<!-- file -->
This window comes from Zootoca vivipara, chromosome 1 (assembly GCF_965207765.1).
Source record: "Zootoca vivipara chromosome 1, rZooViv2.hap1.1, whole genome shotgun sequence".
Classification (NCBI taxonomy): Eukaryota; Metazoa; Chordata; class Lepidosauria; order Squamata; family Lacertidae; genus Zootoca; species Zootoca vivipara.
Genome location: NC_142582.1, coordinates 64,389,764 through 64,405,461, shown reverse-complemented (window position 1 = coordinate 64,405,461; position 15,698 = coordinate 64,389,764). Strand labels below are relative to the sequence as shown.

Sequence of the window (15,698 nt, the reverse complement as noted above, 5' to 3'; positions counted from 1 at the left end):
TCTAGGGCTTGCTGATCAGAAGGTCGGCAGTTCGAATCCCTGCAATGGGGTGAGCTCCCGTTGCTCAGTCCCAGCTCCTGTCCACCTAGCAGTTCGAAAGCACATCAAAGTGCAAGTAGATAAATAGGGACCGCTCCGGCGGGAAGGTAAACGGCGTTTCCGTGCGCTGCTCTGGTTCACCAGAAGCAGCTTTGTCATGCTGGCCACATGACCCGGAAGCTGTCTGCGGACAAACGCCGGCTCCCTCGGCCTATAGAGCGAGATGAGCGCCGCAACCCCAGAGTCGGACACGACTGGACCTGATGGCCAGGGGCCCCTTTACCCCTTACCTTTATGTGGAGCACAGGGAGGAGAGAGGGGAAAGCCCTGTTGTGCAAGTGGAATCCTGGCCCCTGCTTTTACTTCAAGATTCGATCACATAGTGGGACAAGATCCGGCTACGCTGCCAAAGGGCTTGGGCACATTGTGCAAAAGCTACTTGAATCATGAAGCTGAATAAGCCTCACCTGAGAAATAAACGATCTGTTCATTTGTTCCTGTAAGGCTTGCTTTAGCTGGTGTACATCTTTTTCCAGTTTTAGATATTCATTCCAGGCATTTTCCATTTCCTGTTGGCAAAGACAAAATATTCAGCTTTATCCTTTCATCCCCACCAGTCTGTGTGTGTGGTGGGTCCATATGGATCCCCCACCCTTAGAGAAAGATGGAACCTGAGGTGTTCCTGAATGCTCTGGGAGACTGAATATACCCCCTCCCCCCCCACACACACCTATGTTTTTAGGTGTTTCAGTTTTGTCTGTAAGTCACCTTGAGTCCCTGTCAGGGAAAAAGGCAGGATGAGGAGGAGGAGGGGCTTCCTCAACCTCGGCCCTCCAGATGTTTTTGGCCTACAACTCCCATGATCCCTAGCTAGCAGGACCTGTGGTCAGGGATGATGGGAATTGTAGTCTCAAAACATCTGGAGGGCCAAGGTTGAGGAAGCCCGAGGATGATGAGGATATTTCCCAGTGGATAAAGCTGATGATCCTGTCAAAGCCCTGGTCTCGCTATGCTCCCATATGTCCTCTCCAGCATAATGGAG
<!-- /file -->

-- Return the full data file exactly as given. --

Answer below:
This window comes from Zootoca vivipara, chromosome 1 (assembly GCF_965207765.1).
Source record: "Zootoca vivipara chromosome 1, rZooViv2.hap1.1, whole genome shotgun sequence".
Classification (NCBI taxonomy): Eukaryota; Metazoa; Chordata; class Lepidosauria; order Squamata; family Lacertidae; genus Zootoca; species Zootoca vivipara.
Genome location: NC_142582.1, coordinates 64,389,764 through 64,405,461, shown reverse-complemented (window position 1 = coordinate 64,405,461; position 15,698 = coordinate 64,389,764). Strand labels below are relative to the sequence as shown.

Sequence of the window (15,698 nt, the reverse complement as noted above, 5' to 3'; positions counted from 1 at the left end):
TCTAGGGCTTGCTGATCAGAAGGTCGGCAGTTCGAATCCCTGCAATGGGGTGAGCTCCCGTTGCTCAGTCCCAGCTCCTGTCCACCTAGCAGTTCGAAAGCACATCAAAGTGCAAGTAGATAAATAGGGACCGCTCCGGCGGGAAGGTAAACGGCGTTTCCGTGCGCTGCTCTGGTTCACCAGAAGCAGCTTTGTCATGCTGGCCACATGACCCGGAAGCTGTCTGCGGACAAACGCCGGCTCCCTCGGCCTATAGAGCGAGATGAGCGCCGCAACCCCAGAGTCGGACACGACTGGACCTGATGGCCAGGGGCCCCTTTACCCCTTACCTTTATGTGGAGCACAGGGAGGAGAGAGGGGAAAGCCCTGTTGTGCAAGTGGAATCCTGGCCCCTGCTTTTACTTCAAGATTCGATCACATAGTGGGACAAGATCCGGCTACGCTGCCAAAGGGCTTGGGCACATTGTGCAAAAGCTACTTGAATCATGAAGCTGAATAAGCCTCACCTGAGAAATAAACGATCTGTTCATTTGTTCCTGTAAGGCTTGCTTTAGCTGGTGTACATCTTTTTCCAGTTTTAGATATTCATTCCAGGCATTTTCCATTTCCTGTTGGCAAAGACAAAATATTCAGCTTTATCCTTTCATCCCCACCAGTCTGTGTGTGTGGTGGGTCCATATGGATCCCCCACCCTTAGAGAAAGATGGAACCTGAGGTGTTCCTGAATGCTCTGGGAGACTGAATATACCCCCTCCCCCCCCACACACACCTATGTTTTTAGGTGTTTCAGTTTTGTCTGTAAGTCACCTTGAGTCCCTGTCAGGGAAAAAGGCAGGATGAGGAGGAGGAGGGGCTTCCTCAACCTCGGCCCTCCAGATGTTTTTGGCCTACAACTCCCATGATCCCTAGCTAGCAGGACCTGTGGTCAGGGATGATGGGAATTGTAGTCTCAAAACATCTGGAGGGCCAAGGTTGAGGAAGCCCGAGGATGATGAGGATATTTCCCAGTGGATAAAGCTGATGATCCTGTCAAAGCCCTGGTCTCGCTATGCTCCCATATGTCCTCTCCAGCATAATGGAG